It is hardly a big secret that it is hard to find good developers. And that salaries for these developers have steadily been increasing over the past years. Faster than other salaries, as well. This is just how the market works, so what’s the big deal about it?
The big shortage
In our whitepaper about the IT Shortage we give a lot of background on the ever growing shortage of developers and solutions. But let’s focus on just the main issue at hand: the shortage itself. Most people I talk to only experience developer salaries going up and the fact that it is hard to find developers on the labor market. A very interesting number however, is the actual absolute shortage.
Last year the number of software engineering students graduating in the US was 50.000. Universities have been estimated to be able to educate 8 times that amount by 2020, meaning 400.000 software engineering students graduate that year. So far, so good.
The problem becomes apparent when we look at the amount of job openings in the labor market for software engineers. In 2016 the number of job openings was 223.000 in the US. Gartner estimates that this number will grow up to 1.400.000 in 2020. In other words, last year 23% of job openings could be covered by graduate students, in 2020 still only 28% of job openings can be covered by graduate students.
That’s hardly an improvement. In the chart below I have plotted these numbers so you can easily see the problem.
Because the most detailed data was available for the US, I have used that data. However, similar numbers are found in almost every other developed country around the world.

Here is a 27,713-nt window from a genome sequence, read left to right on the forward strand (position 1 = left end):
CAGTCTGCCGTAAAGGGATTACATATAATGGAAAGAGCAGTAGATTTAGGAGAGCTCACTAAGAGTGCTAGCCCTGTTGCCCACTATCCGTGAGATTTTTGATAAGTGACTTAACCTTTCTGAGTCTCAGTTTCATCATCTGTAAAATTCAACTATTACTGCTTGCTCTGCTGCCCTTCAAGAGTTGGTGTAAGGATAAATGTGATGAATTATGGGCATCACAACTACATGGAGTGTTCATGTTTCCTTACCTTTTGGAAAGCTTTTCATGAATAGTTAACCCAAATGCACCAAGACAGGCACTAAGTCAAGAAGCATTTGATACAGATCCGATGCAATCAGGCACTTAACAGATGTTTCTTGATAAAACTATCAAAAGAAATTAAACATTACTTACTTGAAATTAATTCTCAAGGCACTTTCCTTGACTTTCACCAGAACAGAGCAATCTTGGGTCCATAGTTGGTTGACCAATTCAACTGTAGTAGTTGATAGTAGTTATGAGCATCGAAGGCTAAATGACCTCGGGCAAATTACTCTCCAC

The source of the demand
The increase in demand for software developers can be attributed to growth in many sectors that require software. The biggest growth is in the demand for custom software. In 2011 the world-wide demand for custom software was USD 43 billion. This grew with 33% per year to a whopping USD 136 billion in 2015.
This growth is expected to continue due to globalization forcing ever more companies to distinguish themselves from ever more competitors. One way to do this, is with custom built software that implements their unique business processes.
Below is a chart that shows this growth from 2011 through 2015.
The combination of higher demand versus ever increasing developer salaries is a toxic one. Ultimately it means that only the richest of companies can afford to hire enough developers to keep their competitors at bay.
These front-runners can easily expand their lead, leading to more revenue. This revenue can then be used to pay developers even more, making sure they don’t go to the competitor. Companies that cannot cope with the increases in developer costs, will be sentenced to mere mediocrity.